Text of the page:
* HSBC services PMI shows weakest growth in 10 months
* New order growth cooled, job creation capped
* Combined with factory PMIs shows pressure on jobs market
* HSBC PMI shows some evidence demand is muted
By Nick Edwards
BEIJING, July 4 China's services firms grew at
their slowest rate in 10 months in June, easing back from May's
19-month peak, as new order growth cooled albeit while marking
43 months of consistent expansion, a private sector survey
showed on Wednesday.
The China HSBC services purchasing managers index (PMI)
stood at 52.3 in June, down from 54.7 in May, indicating a
marginal expansion of activity that capped job creation at a
three-month low and bolstering expectations that Beijing will
deliver further policy measures to boost growth.
"Services activities softened in June due to slowing new
business flows, which translated into only marginal growth of
employment," Qu Hongbin, the Hong Kong-based chief China
economist at survey sponsor, HSBC, said in a statement.
"This, plus the ongoing slowdown of manufacturing sectors,
points to growing pressures on the jobs market - the last thing
Beijing policy makers want to see. But with inflation also
falling fast, we believe Beijing has sufficient room to step up
easing and revive domestic demand," Qu said.
The HSBC index, compiled by UK data provider Markit and
tracking smaller firms mainly in the private sector, completes
the series of China PMI releases for June that broadly leave
investors anticipating more policy easing in the near future.
Two surveys of China's vast manufacturing sector earlier in
the month showed factory activity fell to a seven-month low in
June, dampened by both external and domestic weakness.
China's official services PMI, released on Tuesday, rose to
56.7 to suggest the sector was expanding at its fastest pace in
The difference between the competing indexes is a result of
using differing methodologies and samples.
Chinese policymakers surprised markets in June with a 25
basis point cut to borrowing rates, bringing the official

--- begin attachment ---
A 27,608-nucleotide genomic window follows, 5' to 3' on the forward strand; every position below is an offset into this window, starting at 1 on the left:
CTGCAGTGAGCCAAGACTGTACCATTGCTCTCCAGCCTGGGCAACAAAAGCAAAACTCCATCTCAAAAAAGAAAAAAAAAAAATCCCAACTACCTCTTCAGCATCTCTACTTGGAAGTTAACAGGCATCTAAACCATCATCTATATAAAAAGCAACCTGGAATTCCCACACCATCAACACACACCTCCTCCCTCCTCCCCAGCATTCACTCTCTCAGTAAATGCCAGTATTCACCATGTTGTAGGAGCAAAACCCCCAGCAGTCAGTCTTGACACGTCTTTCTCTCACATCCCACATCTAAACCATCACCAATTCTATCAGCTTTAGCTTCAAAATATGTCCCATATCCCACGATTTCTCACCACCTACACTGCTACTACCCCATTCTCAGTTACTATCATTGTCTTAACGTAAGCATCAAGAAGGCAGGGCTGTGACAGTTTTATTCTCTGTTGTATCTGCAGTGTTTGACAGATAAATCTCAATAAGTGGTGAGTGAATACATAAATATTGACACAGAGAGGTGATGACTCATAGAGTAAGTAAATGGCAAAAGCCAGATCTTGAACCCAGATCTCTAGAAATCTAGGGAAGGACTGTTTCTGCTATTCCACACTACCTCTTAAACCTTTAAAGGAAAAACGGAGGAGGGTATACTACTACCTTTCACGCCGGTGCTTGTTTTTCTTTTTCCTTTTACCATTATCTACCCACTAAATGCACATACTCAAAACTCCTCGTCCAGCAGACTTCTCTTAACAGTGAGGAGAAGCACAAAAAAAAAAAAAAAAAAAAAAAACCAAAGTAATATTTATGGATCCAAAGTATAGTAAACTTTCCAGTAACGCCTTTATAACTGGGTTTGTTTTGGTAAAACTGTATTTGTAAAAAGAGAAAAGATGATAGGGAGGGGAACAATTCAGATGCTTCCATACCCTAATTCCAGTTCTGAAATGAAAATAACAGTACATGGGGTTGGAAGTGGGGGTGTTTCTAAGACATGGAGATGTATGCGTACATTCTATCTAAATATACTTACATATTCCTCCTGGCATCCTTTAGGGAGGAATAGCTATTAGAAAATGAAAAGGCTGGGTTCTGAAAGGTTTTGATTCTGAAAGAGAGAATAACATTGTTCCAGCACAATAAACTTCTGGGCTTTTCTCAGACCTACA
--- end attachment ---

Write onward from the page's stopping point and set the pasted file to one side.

one-year lending rate down to 6.31 percent in the wake of a slew
of deteriorating data.
An outright interest rate cut had not been the market
consensus. Instead, economists had expected Beijing to continue
a programme of reducing the required reserve ratio (RRR) of
banks - a further cut to which many investors believe could come
later this month as data on the second-quarter is published.
China has lowered the RRR, or the amount of cash banks must
keep in reserve, in three 50-basis point steps since November
2011, freeing up an estimated 1.2 trillion yuan ($190 billion)
for fresh lending. The last cut was in May.
On the fiscal front, Beijing has fast-tracked investment
projects and rolled out new incentives to spur consumer spending
on energy-efficient products, but studiously avoided any hint so
far of putting together a repeat of the 4 trillion yuan fiscal
spending package rolled out during 2009-10 during the global
China's fast-growing services industry - accounting for
about 43 percent of economic output - has so far weathered the
global slowdown much better than the factory sector.
Relatively robust readings of both services indexes
reflected long-term optimism businesses would benefit from the
gradual rebalancing of economic activity towards services and
The China HSBC services PMI has been above 50 - demarcating
expansion from contraction - in every month since the index was
first issued in November 2005.
But signs of waning confidence near term are emerging.
The China HSBC services new business sub-index hit an
11-month low of 52.2 in June, with the proportion of survey
respondents reporting an increase in business activity barely
outpacing those reporting a decrease on the previous month, at
16 percent and 14 percent respectively.
"Confidence in the one-year business outlook remained
below-trend, with panellists expressing concerns regarding the
future path of economic growth," Markit said in a statement.
"The index measuring trends in overall new work was at a
10-month low. Anecdotal evidence provided by survey respondents
suggested that reduced new order intakes reflected muted demand
conditions," the statement added.
A third consecutive monthly reading below 50 in the prices
charged sub-index underscored the softness of demand, as did a
sharp fall in the input price sub-index.
But easing price pressures are seen by economists as
positives, implying the central bank has room to ease monetary
policy without igniting inflation risks - a key worry for
Beijing which is obsessed with managing the impact of rising
costs on social stability especially this year when the
Communist Party will change its senior leadership.